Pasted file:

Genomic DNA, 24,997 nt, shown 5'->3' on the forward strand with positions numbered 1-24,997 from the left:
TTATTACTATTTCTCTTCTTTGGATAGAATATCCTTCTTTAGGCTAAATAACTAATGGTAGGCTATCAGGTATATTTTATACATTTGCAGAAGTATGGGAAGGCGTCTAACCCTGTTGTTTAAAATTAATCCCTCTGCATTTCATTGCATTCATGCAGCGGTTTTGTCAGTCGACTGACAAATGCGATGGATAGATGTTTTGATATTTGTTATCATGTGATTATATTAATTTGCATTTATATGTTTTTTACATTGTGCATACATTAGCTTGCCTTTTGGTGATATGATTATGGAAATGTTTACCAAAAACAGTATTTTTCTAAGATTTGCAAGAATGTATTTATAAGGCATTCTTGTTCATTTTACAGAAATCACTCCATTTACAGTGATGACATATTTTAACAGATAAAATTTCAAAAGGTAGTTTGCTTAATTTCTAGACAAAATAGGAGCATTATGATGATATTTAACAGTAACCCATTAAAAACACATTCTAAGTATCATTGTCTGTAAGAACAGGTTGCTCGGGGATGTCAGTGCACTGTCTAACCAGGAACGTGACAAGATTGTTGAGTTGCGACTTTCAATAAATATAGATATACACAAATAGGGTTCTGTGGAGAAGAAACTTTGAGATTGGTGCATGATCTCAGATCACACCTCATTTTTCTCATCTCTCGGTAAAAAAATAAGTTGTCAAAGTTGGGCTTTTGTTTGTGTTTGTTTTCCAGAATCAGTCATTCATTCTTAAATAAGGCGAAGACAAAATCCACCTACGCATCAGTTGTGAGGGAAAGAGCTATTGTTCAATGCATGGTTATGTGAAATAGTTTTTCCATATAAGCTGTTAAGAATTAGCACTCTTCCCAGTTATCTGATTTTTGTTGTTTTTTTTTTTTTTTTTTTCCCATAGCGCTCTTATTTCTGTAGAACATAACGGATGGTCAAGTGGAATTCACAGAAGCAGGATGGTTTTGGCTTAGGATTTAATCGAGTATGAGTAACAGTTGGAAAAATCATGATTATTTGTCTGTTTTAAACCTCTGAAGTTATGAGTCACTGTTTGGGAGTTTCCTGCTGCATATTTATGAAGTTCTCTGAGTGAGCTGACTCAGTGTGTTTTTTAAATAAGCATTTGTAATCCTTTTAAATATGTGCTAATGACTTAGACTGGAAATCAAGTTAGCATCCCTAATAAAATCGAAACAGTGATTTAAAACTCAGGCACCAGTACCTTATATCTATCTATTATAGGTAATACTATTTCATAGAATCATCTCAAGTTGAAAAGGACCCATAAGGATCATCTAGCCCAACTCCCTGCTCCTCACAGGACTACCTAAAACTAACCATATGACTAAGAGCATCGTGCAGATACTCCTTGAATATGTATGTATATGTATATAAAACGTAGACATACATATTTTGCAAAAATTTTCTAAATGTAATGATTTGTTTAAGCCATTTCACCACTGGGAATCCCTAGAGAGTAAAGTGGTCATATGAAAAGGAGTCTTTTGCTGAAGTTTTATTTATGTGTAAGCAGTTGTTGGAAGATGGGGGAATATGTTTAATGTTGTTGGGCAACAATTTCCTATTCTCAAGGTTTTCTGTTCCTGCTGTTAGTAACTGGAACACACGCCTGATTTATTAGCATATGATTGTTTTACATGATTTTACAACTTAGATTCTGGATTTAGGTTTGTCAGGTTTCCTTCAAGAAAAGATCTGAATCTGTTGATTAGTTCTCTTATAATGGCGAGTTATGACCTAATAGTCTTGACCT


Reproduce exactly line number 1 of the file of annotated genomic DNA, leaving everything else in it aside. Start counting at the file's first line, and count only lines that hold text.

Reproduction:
Genomic DNA, 24,997 nt, shown 5'->3' on the forward strand with positions numbered 1-24,997 from the left: